There is a strange sense of ease being back in New York for the start of the school year. As I observe the illuminated cast of first-years clothed in their ill-fitting, white “Class of 2022” T-shirts, I’m reminded of my own Welcome Week moments from last year. There is, of course, the time my roommate and I were hauled into a subway station with a stampede of other students and deposited in mob-like fashion at the Barclays Center for the Presidential Welcome — a Welcome Week rite of passage.
I remember feeling acutely embarrassed that the first impression I was making on the great city of New York was as part of a throng of hungry-eyed students blocking foot traffic from Washington Square Park to Atlantic Avenue. And just as I’d started to feel a little homesick (or was it just a combination of the claustrophobia and crippling humidity?), an overly-excited upperclassman, who more resembled one of those inflatable flailing balloon men outside of a car dealership than an actual NYU student, glared in our direction and hollered at us, “Are you having fun?! Make sure you’re having fun!” When we giggled unenthusiastically, he raised his pom-poms and declared slightly more aggressively than before, “You’re paying too much not to be having fun!”
He might have been right, but his proclamation encapsulated exactly what had been troubling me about Welcome Week all along: having to make a conscious effort and force myself to have fun. Not that the Presidential Welcome wasn’t crowded with good energy or that it wasn’t wonderful to meet new peers, but I endured orientation with the notion that if I wasn’t having fun, it was my own fault.
When I think of Welcome Week, I don’t even remember many events unless I actively try to. The whole week consisted of being spliced into haphazard groups and playing name games. It did less to make me feel welcomed and more to make me feel like another N number in a sea of other N numbers.
What I instead recall is being wide-eyed, maneuvering through my new neighborhood. I went to Big Gay Ice Cream with my parents, and I endeavored to communicate with my suitemates over any shared interest we could find (“Do you want to watch the season finale of Game of Thrones together?”).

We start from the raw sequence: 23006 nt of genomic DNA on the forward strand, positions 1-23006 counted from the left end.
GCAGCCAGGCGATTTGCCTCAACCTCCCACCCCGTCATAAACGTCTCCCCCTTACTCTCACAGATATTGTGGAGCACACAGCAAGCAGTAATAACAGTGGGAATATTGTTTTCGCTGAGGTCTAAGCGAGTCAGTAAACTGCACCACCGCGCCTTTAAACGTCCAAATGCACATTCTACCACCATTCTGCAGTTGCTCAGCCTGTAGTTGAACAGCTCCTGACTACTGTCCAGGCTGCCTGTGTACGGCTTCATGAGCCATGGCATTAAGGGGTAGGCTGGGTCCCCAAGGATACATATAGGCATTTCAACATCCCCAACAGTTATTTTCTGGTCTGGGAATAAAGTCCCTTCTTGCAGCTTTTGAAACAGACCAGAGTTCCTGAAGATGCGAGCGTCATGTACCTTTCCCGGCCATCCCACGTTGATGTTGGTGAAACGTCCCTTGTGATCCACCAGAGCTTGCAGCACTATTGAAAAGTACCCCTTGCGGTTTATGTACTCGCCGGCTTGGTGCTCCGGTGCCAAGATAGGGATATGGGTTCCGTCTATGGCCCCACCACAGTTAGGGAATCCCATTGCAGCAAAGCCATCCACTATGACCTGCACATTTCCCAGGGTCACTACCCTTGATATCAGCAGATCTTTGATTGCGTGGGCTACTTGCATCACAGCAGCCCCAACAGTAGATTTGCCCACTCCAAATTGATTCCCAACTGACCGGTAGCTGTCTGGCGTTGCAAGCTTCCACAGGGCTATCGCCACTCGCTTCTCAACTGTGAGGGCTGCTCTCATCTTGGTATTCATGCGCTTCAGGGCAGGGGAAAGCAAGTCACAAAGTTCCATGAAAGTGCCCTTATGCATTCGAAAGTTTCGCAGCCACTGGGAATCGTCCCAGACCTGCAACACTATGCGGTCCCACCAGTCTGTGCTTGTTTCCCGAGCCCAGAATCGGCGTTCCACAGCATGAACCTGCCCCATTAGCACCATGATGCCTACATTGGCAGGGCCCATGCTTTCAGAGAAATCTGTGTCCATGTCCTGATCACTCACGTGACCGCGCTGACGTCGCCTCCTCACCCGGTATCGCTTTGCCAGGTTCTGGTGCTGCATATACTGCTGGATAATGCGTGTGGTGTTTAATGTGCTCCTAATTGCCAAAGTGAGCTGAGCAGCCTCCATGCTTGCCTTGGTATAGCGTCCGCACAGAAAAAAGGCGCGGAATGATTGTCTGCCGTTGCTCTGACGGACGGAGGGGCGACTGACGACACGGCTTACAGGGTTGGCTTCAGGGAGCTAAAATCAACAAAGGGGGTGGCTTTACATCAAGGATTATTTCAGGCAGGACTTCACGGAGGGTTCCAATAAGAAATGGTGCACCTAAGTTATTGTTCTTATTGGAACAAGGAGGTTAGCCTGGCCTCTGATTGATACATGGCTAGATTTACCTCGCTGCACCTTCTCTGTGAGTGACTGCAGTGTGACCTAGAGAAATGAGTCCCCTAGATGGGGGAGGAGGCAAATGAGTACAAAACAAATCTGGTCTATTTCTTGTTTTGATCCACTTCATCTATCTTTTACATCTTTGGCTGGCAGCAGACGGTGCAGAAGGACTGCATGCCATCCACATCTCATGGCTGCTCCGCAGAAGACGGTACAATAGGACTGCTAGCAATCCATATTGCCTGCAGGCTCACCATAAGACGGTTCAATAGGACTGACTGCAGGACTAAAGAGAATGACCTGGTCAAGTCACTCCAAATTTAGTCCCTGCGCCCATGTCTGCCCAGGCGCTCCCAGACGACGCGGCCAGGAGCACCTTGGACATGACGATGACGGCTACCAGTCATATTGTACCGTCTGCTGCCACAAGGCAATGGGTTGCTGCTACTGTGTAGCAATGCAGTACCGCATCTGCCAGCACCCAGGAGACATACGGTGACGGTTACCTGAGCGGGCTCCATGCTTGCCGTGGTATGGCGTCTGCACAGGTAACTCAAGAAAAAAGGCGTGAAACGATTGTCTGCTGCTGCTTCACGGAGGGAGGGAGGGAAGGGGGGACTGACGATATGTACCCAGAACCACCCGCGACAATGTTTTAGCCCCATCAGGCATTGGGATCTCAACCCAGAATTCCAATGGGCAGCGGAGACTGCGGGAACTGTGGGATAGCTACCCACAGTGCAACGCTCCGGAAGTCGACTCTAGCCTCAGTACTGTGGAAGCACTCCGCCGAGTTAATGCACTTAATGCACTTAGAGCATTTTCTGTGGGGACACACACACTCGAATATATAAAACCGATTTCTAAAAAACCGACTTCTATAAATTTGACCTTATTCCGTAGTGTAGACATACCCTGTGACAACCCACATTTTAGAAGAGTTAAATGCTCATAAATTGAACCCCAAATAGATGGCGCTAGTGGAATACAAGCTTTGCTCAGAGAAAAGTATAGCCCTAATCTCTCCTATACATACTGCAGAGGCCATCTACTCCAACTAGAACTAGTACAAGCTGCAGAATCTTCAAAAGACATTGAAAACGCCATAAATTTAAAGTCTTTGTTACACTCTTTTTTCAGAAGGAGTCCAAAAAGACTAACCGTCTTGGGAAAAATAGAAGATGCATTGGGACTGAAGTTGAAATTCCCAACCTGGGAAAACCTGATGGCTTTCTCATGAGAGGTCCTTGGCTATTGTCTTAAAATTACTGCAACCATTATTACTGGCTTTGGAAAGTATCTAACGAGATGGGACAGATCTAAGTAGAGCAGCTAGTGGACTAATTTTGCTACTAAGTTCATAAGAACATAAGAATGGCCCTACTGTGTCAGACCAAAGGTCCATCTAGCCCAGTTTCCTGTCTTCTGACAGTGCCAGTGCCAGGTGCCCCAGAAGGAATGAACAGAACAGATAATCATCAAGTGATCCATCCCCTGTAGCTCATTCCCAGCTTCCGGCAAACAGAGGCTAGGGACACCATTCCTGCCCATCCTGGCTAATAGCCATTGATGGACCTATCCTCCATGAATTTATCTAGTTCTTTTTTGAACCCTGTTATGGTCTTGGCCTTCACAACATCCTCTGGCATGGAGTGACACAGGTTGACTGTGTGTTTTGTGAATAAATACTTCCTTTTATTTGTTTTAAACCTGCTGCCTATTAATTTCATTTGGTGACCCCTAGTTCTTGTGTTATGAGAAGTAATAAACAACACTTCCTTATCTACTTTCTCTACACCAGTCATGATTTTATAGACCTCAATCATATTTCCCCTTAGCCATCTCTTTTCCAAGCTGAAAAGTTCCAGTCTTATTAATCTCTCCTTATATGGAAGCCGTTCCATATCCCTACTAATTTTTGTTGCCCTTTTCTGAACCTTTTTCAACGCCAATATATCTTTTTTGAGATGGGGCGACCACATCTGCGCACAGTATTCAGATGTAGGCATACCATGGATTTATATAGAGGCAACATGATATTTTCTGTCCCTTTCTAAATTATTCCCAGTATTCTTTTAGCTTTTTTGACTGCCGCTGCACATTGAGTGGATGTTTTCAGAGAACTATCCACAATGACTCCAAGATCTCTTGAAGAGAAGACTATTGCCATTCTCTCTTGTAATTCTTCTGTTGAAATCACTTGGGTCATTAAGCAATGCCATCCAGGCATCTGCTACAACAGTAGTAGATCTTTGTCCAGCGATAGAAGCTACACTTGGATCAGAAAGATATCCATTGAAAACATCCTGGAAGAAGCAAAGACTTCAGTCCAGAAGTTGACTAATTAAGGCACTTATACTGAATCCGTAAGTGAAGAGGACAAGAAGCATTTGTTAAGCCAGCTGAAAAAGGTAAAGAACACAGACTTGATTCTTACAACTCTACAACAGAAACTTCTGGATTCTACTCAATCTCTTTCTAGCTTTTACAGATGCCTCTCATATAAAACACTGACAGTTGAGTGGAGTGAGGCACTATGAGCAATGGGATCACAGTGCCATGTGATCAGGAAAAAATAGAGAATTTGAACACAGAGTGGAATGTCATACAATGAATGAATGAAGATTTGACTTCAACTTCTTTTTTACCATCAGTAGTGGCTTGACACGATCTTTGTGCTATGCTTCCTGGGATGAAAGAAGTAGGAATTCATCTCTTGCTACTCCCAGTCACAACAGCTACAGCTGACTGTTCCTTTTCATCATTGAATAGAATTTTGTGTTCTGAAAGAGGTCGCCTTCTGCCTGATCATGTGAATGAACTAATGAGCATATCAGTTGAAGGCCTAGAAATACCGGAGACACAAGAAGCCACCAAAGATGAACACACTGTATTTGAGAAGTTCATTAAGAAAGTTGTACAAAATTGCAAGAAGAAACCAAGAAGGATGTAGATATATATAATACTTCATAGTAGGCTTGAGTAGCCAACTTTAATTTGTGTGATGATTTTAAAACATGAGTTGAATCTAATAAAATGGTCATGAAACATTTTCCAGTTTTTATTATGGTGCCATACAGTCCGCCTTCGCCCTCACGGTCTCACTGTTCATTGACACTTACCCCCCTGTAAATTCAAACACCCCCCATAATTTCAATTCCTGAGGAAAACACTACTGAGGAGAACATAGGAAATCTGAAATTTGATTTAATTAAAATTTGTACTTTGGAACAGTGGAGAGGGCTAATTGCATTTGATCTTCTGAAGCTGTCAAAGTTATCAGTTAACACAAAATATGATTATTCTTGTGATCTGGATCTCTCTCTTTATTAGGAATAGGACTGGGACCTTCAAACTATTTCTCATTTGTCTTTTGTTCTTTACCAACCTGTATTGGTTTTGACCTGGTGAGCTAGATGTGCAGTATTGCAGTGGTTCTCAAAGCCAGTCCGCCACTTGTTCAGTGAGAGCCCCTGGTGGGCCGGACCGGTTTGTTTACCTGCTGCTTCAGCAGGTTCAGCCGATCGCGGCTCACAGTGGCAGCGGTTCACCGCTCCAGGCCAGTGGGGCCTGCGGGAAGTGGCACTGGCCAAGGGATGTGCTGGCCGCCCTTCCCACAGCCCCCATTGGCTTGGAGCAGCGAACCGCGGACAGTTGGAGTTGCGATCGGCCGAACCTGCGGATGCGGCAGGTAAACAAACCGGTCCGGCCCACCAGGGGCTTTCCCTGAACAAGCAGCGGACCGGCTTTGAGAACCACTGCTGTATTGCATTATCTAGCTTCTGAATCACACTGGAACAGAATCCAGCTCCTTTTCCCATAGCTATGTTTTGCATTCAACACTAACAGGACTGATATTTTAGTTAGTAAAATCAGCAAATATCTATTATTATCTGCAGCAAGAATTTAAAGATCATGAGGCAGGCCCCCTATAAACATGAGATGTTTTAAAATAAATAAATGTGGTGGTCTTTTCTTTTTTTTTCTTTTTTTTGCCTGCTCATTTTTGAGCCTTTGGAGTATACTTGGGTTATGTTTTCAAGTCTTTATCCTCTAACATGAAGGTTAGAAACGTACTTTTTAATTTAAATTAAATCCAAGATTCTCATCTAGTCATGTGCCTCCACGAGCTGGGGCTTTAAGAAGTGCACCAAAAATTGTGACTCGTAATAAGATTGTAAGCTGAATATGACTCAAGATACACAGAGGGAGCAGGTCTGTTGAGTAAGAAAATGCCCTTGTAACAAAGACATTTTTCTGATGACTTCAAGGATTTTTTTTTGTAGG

But coming back to New York this time around for my sophomore year of college, I felt a stark contrast to the immensity of last year’s ominous welcome. I spent this last week roaming through the East Village rather comfortably, and my feet easily fell back into step on my routes to the closest Trader Joe’s and my preferred neighborhood restaurants. I assemble my apartment with friends I know and love, and slowly we’ve begun to build a home.
It’s intriguing to consider how much agency one gains from feeling at harmony with their environment. It’s not just familiarity — it’s also a sense of assertion. Living in a place like New York can be all-consuming, but it can start to feel pretty incredible when you realize the city belongs to you as much as you belong to it.
And New York has not stopped being New York — it’s still as unbelievably stimulating every moment of every day. But despite the fact that I came back to New York with no time period specifically devoted to welcoming me back into the city, I sure do feel a lot more at home than I did before. The first week of of my first year was so jarring I could not stop wondering whether my return would feel the same time and time again, but I can guarantee it does not. The true welcome comes along when you can embrace the place you’re returning to, just as it embraces you.
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A version of this article appeared in the Tuesday, Sept. 4 print edition.
Email Hanna Khosravi at [email protected]